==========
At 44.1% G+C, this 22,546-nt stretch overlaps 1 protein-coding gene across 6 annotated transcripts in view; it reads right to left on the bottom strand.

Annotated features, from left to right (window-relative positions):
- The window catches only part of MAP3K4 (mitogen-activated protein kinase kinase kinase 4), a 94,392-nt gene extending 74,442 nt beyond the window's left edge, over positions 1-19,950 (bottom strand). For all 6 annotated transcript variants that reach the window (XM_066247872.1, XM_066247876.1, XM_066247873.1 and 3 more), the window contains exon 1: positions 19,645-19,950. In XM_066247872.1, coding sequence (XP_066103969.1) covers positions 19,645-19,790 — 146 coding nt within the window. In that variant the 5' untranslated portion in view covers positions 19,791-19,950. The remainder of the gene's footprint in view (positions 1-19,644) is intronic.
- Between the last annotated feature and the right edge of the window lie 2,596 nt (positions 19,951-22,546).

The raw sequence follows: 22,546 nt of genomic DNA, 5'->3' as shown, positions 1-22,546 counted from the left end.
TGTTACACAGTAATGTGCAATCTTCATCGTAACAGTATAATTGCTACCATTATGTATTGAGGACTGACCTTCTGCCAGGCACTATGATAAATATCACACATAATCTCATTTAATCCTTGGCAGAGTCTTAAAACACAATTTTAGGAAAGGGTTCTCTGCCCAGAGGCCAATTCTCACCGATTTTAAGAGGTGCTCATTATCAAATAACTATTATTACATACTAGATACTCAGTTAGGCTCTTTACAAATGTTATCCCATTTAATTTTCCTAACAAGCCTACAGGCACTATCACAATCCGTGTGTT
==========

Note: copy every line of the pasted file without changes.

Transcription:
At 44.1% G+C, this 22,546-nt stretch overlaps 1 protein-coding gene across 6 annotated transcripts in view; it reads right to left on the bottom strand.

Annotated features, from left to right (window-relative positions):
- The window catches only part of MAP3K4 (mitogen-activated protein kinase kinase kinase 4), a 94,392-nt gene extending 74,442 nt beyond the window's left edge, over positions 1-19,950 (bottom strand). For all 6 annotated transcript variants that reach the window (XM_066247872.1, XM_066247876.1, XM_066247873.1 and 3 more), the window contains exon 1: positions 19,645-19,950. In XM_066247872.1, coding sequence (XP_066103969.1) covers positions 19,645-19,790 — 146 coding nt within the window. In that variant the 5' untranslated portion in view covers positions 19,791-19,950. The remainder of the gene's footprint in view (positions 1-19,644) is intronic.
- Between the last annotated feature and the right edge of the window lie 2,596 nt (positions 19,951-22,546).

The raw sequence follows: 22,546 nt of genomic DNA, 5'->3' as shown, positions 1-22,546 counted from the left end.
TGTTACACAGTAATGTGCAATCTTCATCGTAACAGTATAATTGCTACCATTATGTATTGAGGACTGACCTTCTGCCAGGCACTATGATAAATATCACACATAATCTCATTTAATCCTTGGCAGAGTCTTAAAACACAATTTTAGGAAAGGGTTCTCTGCCCAGAGGCCAATTCTCACCGATTTTAAGAGGTGCTCATTATCAAATAACTATTATTACATACTAGATACTCAGTTAGGCTCTTTACAAATGTTATCCCATTTAATTTTCCTAACAAGCCTACAGGCACTATCACAATCCGTGTGTT